In one embodiment, the first and second anneal steps are carried out by subjecting the substrate to a H2 plasma in a heated process chamber. Optionally, the first and second anneal steps may involve heating the substrate in a reducing gas or inert gas environment in a furnace, for example. A CMP step is then employed to lower the level of the second metal layer to become coplanar with the dielectric layer.

In a second embodiment that is especially suited to the fabrication of a thick interconnect, the process flow of the first embodiment is followed through the step of depositing and annealing the first metal layer. A second metal layer which is preferably copper is deposited on the first metal layer with a second ECP process at a second current density and fills the trench. A second anneal process similar to the first anneal is performed to remove impurities from the second metal layer. Next, a third ECP process with a third current density is used to deposit a third metal layer that is preferably copper which overfills the trench. A third anneal process similar to the first anneal is performed to reduce impurities in the third metal layer. A CMP step is then employed to remove the third metal layer and to lower the level of the second metal layer to become coplanar with the dielectric layer.

The resulting interconnect that is formed by the first or second embodiment is comprised of the seed layer on the sidewalls and bottoms of the via and trench, a first metal layer formed on the seed layer that fills the via and a portion of the trench and has a first grain size, and a second metal layer formed on the first metal layer that fills the trench and has a second grain size. Preferably, the second grain size is about equal to the first grain size and there is no visible interface between the seed layer and first metal layer or between the first and second metal layers. When the metal is copper, the S, C, and Cl impurity content is reduced compared to prior art copper interconnects.

BRIEF DESCRIPTION OF THE DRAWINGS

FIG. 1 is a cross-sectional view showing a copper damascene structure formed by a prior art method.

FIG. 2 is a portion of the copper layer in FIG. 1 and depicts a void defect formed along a grain boundary in the copper layer according to a prior art method.

FIG. 3 is a cross-sectional view showing the formation of a via and a trench within a dielectric layer in a dual damascene scheme.

FIG. 4 is a cross-sectional view illustrating the dual damascene structure in FIG. 3 after the deposition of a diffusion barrier layer, a seed layer, and a first metal layer according to a method of the present invention.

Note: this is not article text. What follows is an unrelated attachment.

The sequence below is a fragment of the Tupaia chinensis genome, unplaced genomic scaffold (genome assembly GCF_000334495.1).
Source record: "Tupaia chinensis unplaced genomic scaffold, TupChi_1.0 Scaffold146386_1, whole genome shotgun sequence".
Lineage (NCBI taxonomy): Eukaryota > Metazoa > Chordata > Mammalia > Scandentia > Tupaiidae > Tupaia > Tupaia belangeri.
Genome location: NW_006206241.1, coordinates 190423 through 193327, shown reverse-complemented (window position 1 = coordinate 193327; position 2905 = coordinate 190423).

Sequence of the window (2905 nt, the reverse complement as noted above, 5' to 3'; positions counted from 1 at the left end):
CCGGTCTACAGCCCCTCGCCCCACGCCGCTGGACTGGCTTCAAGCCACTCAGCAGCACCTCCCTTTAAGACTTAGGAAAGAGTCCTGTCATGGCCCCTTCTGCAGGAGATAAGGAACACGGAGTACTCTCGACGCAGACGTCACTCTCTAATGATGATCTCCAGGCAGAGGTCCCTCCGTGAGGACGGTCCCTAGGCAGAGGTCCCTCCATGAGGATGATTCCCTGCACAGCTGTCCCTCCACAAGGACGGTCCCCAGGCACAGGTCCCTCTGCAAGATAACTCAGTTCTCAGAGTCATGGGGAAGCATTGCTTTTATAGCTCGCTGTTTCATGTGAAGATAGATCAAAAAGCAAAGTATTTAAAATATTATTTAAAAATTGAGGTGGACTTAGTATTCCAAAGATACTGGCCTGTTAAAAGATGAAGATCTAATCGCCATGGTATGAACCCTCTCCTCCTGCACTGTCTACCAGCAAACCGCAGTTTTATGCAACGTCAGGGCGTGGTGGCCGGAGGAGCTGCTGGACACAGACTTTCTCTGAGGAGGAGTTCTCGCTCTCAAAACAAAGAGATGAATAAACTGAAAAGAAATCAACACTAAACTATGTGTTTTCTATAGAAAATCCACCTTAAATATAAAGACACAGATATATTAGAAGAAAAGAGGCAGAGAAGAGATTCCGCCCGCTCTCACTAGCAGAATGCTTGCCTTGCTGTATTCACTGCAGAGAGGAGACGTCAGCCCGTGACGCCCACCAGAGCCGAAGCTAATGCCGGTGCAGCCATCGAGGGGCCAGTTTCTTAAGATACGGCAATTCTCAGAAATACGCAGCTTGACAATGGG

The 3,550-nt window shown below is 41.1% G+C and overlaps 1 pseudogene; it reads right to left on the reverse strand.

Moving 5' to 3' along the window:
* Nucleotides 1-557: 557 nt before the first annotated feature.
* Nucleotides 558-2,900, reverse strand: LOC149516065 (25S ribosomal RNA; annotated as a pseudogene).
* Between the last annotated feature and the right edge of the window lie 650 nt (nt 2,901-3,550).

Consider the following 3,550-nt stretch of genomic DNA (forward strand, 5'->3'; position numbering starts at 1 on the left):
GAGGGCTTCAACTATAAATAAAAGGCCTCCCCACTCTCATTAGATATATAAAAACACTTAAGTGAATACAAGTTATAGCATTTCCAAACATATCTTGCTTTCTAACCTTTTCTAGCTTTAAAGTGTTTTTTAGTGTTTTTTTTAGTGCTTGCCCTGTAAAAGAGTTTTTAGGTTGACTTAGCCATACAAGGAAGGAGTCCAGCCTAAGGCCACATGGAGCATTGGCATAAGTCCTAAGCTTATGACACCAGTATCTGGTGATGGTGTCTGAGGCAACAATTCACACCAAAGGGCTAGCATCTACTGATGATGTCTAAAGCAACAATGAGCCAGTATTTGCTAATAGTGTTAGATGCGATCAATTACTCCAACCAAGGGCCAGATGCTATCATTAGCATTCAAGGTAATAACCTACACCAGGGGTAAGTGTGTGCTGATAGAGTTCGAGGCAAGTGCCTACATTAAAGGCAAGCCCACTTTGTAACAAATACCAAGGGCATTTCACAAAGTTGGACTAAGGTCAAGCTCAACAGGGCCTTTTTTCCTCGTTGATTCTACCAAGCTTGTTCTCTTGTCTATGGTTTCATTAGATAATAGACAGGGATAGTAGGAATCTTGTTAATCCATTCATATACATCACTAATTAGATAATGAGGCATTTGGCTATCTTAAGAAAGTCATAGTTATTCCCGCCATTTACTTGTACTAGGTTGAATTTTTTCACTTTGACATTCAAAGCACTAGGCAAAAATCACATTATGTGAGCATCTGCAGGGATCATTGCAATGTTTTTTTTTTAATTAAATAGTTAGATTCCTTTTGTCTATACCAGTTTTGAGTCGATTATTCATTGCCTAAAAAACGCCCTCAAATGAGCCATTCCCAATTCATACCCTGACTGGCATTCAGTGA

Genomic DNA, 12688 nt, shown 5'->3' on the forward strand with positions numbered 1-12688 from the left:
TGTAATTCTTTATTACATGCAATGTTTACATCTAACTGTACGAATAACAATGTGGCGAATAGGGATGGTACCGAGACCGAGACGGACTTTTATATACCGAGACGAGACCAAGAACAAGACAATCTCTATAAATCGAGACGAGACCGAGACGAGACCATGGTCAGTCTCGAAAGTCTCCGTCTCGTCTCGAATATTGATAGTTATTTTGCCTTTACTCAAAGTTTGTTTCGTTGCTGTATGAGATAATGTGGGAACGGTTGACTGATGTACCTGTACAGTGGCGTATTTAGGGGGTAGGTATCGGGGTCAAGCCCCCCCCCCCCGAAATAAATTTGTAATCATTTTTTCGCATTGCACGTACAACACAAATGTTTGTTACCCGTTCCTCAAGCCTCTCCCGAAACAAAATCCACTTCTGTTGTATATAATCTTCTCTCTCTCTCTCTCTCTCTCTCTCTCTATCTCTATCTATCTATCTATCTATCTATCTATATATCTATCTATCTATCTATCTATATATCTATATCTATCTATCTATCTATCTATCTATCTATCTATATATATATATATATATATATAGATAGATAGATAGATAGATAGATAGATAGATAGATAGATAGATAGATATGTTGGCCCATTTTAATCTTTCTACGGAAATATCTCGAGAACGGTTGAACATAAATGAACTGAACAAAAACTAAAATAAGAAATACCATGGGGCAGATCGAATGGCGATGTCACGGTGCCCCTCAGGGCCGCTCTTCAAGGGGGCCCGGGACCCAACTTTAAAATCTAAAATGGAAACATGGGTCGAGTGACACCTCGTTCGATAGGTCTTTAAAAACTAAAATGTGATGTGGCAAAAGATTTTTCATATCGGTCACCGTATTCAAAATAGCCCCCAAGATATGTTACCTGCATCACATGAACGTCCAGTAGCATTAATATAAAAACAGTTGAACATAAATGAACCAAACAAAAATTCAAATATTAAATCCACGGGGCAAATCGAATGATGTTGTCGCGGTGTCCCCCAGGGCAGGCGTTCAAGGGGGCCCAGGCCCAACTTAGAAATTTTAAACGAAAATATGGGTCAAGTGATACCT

FIG. 5 is a cross-sectional view showing the dual damascene structure in FIG. 4 after deposition of a second metal layer according to the present invention.

FIG. 6 is a cross-sectional view of a completed interconnect of the present invention after planarization with a chemical mechanical polish process.

FIG. 7 a is a plot showing the results of a SIMS analysis that detects the carbon content at various depths within a copper interconnect that was annealed once after a trench and via were completely filled with copper.

FIG. 7 b is a plot showing SIMS results for carbon content at various depths in a copper interconnect that has been fabricated by a method of the present invention.

FIG. 8 is a cross-sectional view showing the dual damascene structure in FIG. 4 after deposition of a second metal layer according to a second embodiment of the present invention.

FIG. 9 is a cross-sectional view of the damascene structure in FIG. 8 after deposition of a third metal layer according to the second embodiment of the present invention.

DETAILED DESCRIPTION OF THE INVENTION

The present invention is a method that is particularly useful in forming an interconnect with improved purity and reduced defects and is not limited to any semiconductor technology. For instance, the present invention may be applied with similar benefits during the fabrication of copper interconnects in logic devices, SRAM devices, and in other technologies known to those skilled in the art. Moreover, the method of the present invention may be repeated a plurality of times on the same substrate to form a succession of interconnects that are stacked in various designs in a plurality of layers. The drawings are provided by way of example and are not intended to limit the scope of the invention.